Sunday, July 06, 2008

Origen, On Prayer 5-9

Our Origen series continues with a discussion on whether it makes sense to pray. Our online text starts at section three and continues to section four. As usual, I continue to use my St. Vladimir press text.

Here Origen is dealing with the question of whether prayer is superfluous or not. That is, certainly anyone can pray, but is God listening. This is, of course, a very contemporary issue which continues to be debated even within Christian circles. Origen rightly refuses to debate those who deny both God and providence because recognizes that there is really no common ground that would allow such a discussion to go forward. Of course, someone denying God will say that prayer is useless. If one makes that assumption, how could prayer have any use?

Instead, Origen affirms that he is addressing those who accept the existence of both providence and God, but set providence over God to the point that they'll argue that there is no point in prayer because God has already decided what He's going do anyways. So, we should just get over asking and accept what comes our way.

Of course, we moderns may be surprised at seeing evidence of such a position this yearly in the life of the Church. Normally, we would identify this position with some distortions of Calvinism that we've seen from time to time. While John Calvin didn't hold such a preposterous position, the concept of double predestination can present a theological bind which can be misinterpreted into exactly this kind of denial of the efficacy of prayer. There are people who think about prayer and wonder why bother?

Origen's answer is similarly familiar. He answers the argument by affirming the importance of free will without, necessarily, denying providence. His answer is to affirm that the 'rational' soul of the human has free will, but that God, being omniscient, has foreknowledge of all our free will decisions. Using this foreknowledge, he arranges these decisions in order to build up his ordering of the world. In a sense, what he's saying is that we all have free will, but God, because of his foreknowledge, already knows how to arrange things to the good of His Kingdom. In that sense, His foreknowledge is not the cause of action, but the response to it.

The impact on prayer is that, according to Origen, God already knows in what spirit we pray before we do. If we prayer 'foolishly' or perhaps, better, selfishly, God will disregard that prayer. He will not, in a sense, decide to use it in his ordering of the Kingdom. Similarly, if he prays wisely (that is, with a view to the good of others or of the Kingdom), God will listen to that prayer and use it to build up his ordering of the world.

Now, as a theological answer, this still feels incomplete, but, strictly speaking, my concern in this series isn't so much the theological details (this is, after all, only part way through Origen's discussion of prayer), but rather on how it relates to the real practice of prayer. It is on that level that I want to continue our discussion.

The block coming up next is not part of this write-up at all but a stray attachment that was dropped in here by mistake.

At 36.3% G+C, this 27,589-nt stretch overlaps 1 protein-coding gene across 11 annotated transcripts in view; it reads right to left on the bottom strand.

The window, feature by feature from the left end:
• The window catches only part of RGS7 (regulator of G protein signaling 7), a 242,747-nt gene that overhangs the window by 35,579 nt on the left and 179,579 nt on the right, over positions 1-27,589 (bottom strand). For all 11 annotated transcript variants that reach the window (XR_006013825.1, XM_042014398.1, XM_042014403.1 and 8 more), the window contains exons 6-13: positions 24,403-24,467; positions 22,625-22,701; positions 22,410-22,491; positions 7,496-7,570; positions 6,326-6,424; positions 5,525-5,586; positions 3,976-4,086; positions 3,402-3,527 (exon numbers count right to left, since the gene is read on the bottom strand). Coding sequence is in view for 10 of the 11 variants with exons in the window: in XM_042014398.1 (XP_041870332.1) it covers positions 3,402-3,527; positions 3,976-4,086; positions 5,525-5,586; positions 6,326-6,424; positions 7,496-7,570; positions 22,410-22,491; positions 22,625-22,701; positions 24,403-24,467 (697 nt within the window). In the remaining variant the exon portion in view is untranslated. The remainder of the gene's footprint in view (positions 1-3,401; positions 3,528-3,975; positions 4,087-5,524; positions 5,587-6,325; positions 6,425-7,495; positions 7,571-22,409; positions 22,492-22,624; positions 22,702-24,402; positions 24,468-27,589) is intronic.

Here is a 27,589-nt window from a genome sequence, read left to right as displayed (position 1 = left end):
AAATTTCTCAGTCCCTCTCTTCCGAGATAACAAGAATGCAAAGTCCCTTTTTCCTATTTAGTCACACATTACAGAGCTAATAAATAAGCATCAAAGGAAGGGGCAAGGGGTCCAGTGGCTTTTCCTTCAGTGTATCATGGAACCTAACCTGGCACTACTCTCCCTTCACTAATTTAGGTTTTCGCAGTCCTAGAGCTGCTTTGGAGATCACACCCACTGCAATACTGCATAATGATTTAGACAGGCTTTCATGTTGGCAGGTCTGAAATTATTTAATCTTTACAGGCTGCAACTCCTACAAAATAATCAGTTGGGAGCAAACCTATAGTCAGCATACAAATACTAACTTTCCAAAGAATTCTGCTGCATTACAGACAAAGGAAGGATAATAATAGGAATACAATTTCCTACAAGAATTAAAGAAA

What Origen is setting out here is one of the several obstacles to prayer which is, I think, why it seems as alive an issue today as it did in the third century A.D. We humans have an amazing capacity to find reasons to distance God from us and this is yet another example.

To be very honest, I find this particular obstacle a tempting one. I struggle with a concept of a remote God who doesn't really intervene in the world around me, so prayer does sometimes seem a futile endeavor. Early on, in my vaguely theist days, I was very much tempted by the classic deist image of the "Great Watchmaker' who sets into motion this clockwork universe and stands back to watch it go. Here God is rational, coolly uninvolved with absolutely no stake in what goes on in this universe. His creation of the world was merely an act of skill and superior knowledge. This is not a God to worship or to prayer to. This is a God whose handiwork we can admire, but nothing more. For a long time, this was the God I recognized.

What is more, I can see why I held this concept of God. I wasn't really ready to dismiss God altogether because I think I did have a sense of this universe hanging together rather too coherently to be an accident. This was a belief in providence of a kind. Yet, I couldn't really see how God could be personal or involved in the world-much less me. And, I have to admit, that this deistic God was much more convenient- He didn't tell me what to do or how to be and whatever I did either didn't matter in the grand scheme of thing or was the way He made it to be. That is a real lift of responsibility and is alluring, if only from that point of view.

I also found out I was wrong. God has worked in my life in very particular ways and in ways that convince me not only that God cares about this messed up world, but that he is working to redeem it- and me- as we speak. God does have an annoying way of breaking into one's life when one least expects it and thank God he does. I know all too well how well I do when I try to take control of my life without God, without prayer. And it isn't pretty.

What Origen here is offering us is a way out of this particular objection to prayer. In that sense, his theology matters, even with the odd bit about the sun and stars having a will (testimony to ancient scientific and philosophical assumptions, but not particularly germane to our discussions here). Yet, the spiritual trap implied in this objection to prayer remains ever-present.


1 comment:

Jim said...


When I was a postulant long and long ago, my spiritual director told me, "the reason to pray is to become a person who prays." It has taken me some 30 years to begin to understand what he meant.

It is my view that the solution to the puzzel lies in the way our relationship with God works in our lives. That is not the same as getting a get-out-of-trouble card.